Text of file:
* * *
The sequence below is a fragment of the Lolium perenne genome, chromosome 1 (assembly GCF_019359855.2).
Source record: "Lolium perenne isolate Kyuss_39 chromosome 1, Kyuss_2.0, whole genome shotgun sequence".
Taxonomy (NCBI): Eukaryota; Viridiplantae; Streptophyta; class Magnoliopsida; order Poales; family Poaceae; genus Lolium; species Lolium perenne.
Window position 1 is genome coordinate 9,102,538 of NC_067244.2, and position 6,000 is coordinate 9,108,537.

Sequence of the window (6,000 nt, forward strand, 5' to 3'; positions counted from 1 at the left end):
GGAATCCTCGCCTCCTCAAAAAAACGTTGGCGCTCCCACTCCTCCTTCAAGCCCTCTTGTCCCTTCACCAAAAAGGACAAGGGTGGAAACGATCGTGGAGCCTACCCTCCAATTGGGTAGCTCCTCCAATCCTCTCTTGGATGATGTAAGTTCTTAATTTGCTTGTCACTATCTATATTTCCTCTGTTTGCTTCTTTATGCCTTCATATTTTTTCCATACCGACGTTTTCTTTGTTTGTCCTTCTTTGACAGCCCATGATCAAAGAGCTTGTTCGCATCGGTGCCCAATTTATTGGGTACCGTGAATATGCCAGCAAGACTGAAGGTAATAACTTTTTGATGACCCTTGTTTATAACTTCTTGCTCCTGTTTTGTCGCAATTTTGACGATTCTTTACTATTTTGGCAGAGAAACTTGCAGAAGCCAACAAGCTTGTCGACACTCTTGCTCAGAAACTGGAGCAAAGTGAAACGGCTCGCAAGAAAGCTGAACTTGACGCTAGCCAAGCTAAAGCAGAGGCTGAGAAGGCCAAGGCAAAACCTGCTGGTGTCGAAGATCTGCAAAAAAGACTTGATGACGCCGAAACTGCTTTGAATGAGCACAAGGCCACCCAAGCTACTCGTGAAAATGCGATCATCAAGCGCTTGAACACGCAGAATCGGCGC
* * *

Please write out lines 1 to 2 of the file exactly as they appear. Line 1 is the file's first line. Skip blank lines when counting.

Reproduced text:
The sequence below is a fragment of the Lolium perenne genome, chromosome 1 (assembly GCF_019359855.2).
Source record: "Lolium perenne isolate Kyuss_39 chromosome 1, Kyuss_2.0, whole genome shotgun sequence".